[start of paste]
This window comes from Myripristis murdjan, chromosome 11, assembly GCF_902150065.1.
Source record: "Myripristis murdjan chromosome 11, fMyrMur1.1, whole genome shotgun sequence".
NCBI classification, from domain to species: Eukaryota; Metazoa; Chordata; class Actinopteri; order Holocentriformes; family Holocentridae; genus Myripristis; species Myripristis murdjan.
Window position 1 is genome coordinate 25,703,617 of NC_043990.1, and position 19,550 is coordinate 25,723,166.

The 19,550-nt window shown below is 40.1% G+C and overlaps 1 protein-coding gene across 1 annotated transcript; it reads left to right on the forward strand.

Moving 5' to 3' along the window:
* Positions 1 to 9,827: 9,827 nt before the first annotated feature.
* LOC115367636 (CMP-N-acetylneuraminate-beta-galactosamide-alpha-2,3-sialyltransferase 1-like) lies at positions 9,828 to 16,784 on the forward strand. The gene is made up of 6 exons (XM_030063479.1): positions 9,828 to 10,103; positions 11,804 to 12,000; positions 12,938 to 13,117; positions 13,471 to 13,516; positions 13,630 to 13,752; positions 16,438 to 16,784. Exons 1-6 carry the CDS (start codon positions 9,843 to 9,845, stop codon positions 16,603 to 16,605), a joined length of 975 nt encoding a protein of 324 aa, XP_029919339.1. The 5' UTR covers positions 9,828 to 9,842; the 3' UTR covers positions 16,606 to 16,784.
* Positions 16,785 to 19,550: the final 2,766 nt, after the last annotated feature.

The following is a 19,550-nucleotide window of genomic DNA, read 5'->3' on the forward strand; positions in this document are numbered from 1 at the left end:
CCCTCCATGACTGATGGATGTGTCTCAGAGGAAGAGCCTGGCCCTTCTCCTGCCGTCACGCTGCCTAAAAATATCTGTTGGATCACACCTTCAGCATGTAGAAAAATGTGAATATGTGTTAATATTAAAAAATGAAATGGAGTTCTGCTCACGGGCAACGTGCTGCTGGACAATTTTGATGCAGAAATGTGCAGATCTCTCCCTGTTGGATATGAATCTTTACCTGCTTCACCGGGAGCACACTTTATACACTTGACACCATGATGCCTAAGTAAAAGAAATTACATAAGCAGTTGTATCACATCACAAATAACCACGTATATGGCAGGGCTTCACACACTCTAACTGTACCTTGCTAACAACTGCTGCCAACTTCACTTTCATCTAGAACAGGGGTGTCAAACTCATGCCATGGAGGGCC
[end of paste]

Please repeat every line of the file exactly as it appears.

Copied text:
This window comes from Myripristis murdjan, chromosome 11, assembly GCF_902150065.1.
Source record: "Myripristis murdjan chromosome 11, fMyrMur1.1, whole genome shotgun sequence".
NCBI classification, from domain to species: Eukaryota; Metazoa; Chordata; class Actinopteri; order Holocentriformes; family Holocentridae; genus Myripristis; species Myripristis murdjan.
Window position 1 is genome coordinate 25,703,617 of NC_043990.1, and position 19,550 is coordinate 25,723,166.

The 19,550-nt window shown below is 40.1% G+C and overlaps 1 protein-coding gene across 1 annotated transcript; it reads left to right on the forward strand.

Moving 5' to 3' along the window:
* Positions 1 to 9,827: 9,827 nt before the first annotated feature.
* LOC115367636 (CMP-N-acetylneuraminate-beta-galactosamide-alpha-2,3-sialyltransferase 1-like) lies at positions 9,828 to 16,784 on the forward strand. The gene is made up of 6 exons (XM_030063479.1): positions 9,828 to 10,103; positions 11,804 to 12,000; positions 12,938 to 13,117; positions 13,471 to 13,516; positions 13,630 to 13,752; positions 16,438 to 16,784. Exons 1-6 carry the CDS (start codon positions 9,843 to 9,845, stop codon positions 16,603 to 16,605), a joined length of 975 nt encoding a protein of 324 aa, XP_029919339.1. The 5' UTR covers positions 9,828 to 9,842; the 3' UTR covers positions 16,606 to 16,784.
* Positions 16,785 to 19,550: the final 2,766 nt, after the last annotated feature.

The following is a 19,550-nucleotide window of genomic DNA, read 5'->3' on the forward strand; positions in this document are numbered from 1 at the left end:
CCCTCCATGACTGATGGATGTGTCTCAGAGGAAGAGCCTGGCCCTTCTCCTGCCGTCACGCTGCCTAAAAATATCTGTTGGATCACACCTTCAGCATGTAGAAAAATGTGAATATGTGTTAATATTAAAAAATGAAATGGAGTTCTGCTCACGGGCAACGTGCTGCTGGACAATTTTGATGCAGAAATGTGCAGATCTCTCCCTGTTGGATATGAATCTTTACCTGCTTCACCGGGAGCACACTTTATACACTTGACACCATGATGCCTAAGTAAAAGAAATTACATAAGCAGTTGTATCACATCACAAATAACCACGTATATGGCAGGGCTTCACACACTCTAACTGTACCTTGCTAACAACTGCTGCCAACTTCACTTTCATCTAGAACAGGGGTGTCAAACTCATGCCATGGAGGGCC